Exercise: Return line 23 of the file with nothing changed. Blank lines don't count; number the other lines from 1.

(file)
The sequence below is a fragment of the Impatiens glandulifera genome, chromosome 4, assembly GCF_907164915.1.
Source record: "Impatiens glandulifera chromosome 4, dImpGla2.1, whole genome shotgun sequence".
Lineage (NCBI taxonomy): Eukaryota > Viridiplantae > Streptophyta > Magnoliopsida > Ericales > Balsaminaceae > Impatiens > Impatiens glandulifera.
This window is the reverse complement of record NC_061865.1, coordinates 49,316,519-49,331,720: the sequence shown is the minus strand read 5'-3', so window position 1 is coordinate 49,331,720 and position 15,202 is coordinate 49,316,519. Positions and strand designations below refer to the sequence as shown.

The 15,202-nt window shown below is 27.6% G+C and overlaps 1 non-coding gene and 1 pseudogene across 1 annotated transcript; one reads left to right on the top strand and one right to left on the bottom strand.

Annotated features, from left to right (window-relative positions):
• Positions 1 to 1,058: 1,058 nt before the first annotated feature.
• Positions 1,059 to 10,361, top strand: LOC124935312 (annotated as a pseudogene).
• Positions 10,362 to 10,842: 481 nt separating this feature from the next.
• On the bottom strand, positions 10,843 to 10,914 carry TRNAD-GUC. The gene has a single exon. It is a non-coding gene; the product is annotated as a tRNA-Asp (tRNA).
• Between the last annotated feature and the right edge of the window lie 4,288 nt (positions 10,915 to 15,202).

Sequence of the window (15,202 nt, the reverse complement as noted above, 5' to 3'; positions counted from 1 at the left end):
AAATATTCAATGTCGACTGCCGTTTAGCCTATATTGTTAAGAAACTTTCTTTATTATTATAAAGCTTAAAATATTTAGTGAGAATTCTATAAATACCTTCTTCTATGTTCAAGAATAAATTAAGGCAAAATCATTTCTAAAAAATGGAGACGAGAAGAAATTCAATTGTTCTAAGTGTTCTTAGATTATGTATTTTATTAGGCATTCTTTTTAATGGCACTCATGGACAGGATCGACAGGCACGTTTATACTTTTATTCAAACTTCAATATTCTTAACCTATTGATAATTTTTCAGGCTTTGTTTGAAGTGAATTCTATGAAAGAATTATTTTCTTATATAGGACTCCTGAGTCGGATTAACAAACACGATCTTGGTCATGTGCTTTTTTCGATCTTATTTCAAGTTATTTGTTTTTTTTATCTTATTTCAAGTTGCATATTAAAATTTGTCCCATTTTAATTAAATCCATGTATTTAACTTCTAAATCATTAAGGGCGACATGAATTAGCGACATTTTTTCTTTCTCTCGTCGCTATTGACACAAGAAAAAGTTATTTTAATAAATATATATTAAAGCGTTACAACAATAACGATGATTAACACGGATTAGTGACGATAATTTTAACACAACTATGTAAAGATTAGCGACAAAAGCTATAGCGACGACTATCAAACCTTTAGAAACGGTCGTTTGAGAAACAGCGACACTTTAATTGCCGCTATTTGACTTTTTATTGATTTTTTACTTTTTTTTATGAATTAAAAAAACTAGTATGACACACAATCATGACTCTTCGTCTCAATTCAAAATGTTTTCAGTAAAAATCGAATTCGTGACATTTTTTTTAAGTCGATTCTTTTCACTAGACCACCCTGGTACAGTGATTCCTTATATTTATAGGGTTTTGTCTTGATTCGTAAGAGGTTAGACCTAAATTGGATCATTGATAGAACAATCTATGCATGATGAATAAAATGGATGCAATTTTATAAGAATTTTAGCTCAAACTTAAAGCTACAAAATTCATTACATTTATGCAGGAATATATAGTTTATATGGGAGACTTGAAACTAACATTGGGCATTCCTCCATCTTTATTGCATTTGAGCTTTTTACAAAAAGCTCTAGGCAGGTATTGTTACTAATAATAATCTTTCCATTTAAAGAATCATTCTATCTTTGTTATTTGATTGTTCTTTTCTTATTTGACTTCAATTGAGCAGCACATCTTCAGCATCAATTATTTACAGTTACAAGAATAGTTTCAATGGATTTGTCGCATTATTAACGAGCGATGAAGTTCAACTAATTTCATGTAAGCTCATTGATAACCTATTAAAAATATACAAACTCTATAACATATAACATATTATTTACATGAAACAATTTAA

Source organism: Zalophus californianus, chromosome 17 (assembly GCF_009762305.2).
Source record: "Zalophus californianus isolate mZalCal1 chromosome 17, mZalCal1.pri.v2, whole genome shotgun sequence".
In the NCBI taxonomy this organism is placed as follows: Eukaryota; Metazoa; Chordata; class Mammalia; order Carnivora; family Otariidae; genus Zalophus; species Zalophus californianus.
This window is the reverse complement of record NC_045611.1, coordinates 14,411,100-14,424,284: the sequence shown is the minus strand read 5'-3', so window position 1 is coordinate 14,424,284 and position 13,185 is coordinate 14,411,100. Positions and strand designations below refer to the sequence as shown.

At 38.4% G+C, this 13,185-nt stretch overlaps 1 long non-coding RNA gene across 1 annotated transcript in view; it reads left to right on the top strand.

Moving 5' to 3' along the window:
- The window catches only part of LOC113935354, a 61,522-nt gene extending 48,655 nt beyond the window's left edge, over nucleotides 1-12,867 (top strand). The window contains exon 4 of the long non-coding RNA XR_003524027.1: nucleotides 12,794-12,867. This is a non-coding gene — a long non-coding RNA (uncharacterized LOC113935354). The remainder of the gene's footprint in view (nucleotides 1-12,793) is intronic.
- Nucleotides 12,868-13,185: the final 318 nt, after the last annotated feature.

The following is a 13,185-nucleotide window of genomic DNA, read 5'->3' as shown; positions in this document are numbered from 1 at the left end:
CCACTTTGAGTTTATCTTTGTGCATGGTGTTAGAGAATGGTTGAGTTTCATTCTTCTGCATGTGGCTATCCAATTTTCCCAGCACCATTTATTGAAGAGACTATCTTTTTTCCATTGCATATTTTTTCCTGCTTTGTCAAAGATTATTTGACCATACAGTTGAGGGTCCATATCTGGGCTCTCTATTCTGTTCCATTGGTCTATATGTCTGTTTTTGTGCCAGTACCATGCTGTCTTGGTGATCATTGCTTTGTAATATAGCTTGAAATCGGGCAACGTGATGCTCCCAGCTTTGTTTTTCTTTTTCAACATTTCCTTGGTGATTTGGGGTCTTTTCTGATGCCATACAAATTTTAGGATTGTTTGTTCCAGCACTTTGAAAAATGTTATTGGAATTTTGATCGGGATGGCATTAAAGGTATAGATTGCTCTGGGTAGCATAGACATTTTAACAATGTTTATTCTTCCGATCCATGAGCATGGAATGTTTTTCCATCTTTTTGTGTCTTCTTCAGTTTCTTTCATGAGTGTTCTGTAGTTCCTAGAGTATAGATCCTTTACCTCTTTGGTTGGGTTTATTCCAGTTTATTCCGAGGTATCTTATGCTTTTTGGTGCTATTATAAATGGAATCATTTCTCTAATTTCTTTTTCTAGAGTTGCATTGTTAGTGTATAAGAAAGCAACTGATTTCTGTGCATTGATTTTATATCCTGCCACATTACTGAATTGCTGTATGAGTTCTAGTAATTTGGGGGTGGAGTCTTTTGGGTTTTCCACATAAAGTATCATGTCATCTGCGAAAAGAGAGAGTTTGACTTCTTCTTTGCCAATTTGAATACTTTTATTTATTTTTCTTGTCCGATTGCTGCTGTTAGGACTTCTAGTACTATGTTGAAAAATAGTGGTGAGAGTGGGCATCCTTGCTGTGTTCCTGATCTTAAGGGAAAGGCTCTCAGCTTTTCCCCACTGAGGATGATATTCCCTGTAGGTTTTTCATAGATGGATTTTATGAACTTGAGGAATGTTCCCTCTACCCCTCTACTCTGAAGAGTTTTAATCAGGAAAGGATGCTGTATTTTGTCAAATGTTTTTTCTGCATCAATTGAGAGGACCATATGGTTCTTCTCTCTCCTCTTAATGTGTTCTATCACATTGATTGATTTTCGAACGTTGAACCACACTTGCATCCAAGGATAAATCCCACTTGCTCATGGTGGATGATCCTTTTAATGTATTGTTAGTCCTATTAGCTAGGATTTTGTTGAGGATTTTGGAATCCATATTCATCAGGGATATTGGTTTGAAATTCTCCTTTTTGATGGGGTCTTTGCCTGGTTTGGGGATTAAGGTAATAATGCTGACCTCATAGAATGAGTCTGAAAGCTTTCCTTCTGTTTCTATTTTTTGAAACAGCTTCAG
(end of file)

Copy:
CCACTTTGAGTTTATCTTTGTGCATGGTGTTAGAGAATGGTTGAGTTTCATTCTTCTGCATGTGGCTATCCAATTTTCCCAGCACCATTTATTGAAGAGACTATCTTTTTTCCATTGCATATTTTTTCCTGCTTTGTCAAAGATTATTTGACCATACAGTTGAGGGTCCATATCTGGGCTCTCTATTCTGTTCCATTGGTCTATATGTCTGTTTTTGTGCCAGTACCATGCTGTCTTGGTGATCATTGCTTTGTAATATAGCTTGAAATCGGGCAACGTGATGCTCCCAGCTTTGTTTTTCTTTTTCAACATTTCCTTGGTGATTTGGGGTCTTTTCTGATGCCATACAAATTTTAGGATTGTTTGTTCCAGCACTTTGAAAAATGTTATTGGAATTTTGATCGGGATGGCATTAAAGGTATAGATTGCTCTGGGTAGCATAGACATTTTAACAATGTTTATTCTTCCGATCCATGAGCATGGAATGTTTTTCCATCTTTTTGTGTCTTCTTCAGTTTCTTTCATGAGTGTTCTGTAGTTCCTAGAGTATAGATCCTTTACCTCTTTGGTTGGGTTTATTCCAGTTTATTCCGAGGTATCTTATGCTTTTTGGTGCTATTATAAATGGAATCATTTCTCTAATTTCTTTTTCTAGAGTTGCATTGTTAGTGTATAAGAAAGCAACTGATTTCTGTGCATTGATTTTATATCCTGCCACATTACTGAATTGCTGTATGAGTTCTAGTAATTTGGGGGTGGAGTCTTTTGGGTTTTCCACATAAAGTATCATGTCATCTGCGAAAAGAGAGAGTTTGACTTCTTCTTTGCCAATTTGAATACTTTTATTTATTTTTCTTGTCCGATTGCTGCTGTTAGGACTTCTAGTACTATGTTGAAAAATAGTGGTGAGAGTGGGCATCCTTGCTGTGTTCCTGATCTTAAGGGAAAGGCTCTCAGCTTTTCCCCACTGAGGATGATATTCCCTGTAGGTTTTTCATAGATGGATTTTATGAACTTGAGGAATGTTCCCTCTACCCCTCTACTCTGAAGAGTTTTAATCAGGAAAGGATGCTGTATTTTGTCAAATGTTTTTTCTGCATCAATTGAGAGGACCATATGGTTCTTCTCTCTCCTCTTAATGTGTTCTATCACATTGATTGATTTTCGAACGTTGAACCACACTTGCATCCAAGGATAAATCCCACTTGCTCATGGTGGATGATCCTTTTAATGTATTGTTAGTCCTATTAGCTAGGATTTTGTTGAGGATTTTGGAATCCATATTCATCAGGGATATTGGTTTGAAATTCTCCTTTTTGATGGGGTCTTTGCCTGGTTTGGGGATTAAGGTAATAATGCTGACCTCATAGAATGAGTCTGAAAGCTTTCCTTCTGTTTCTATTTTTTGAAACAGCTTCAG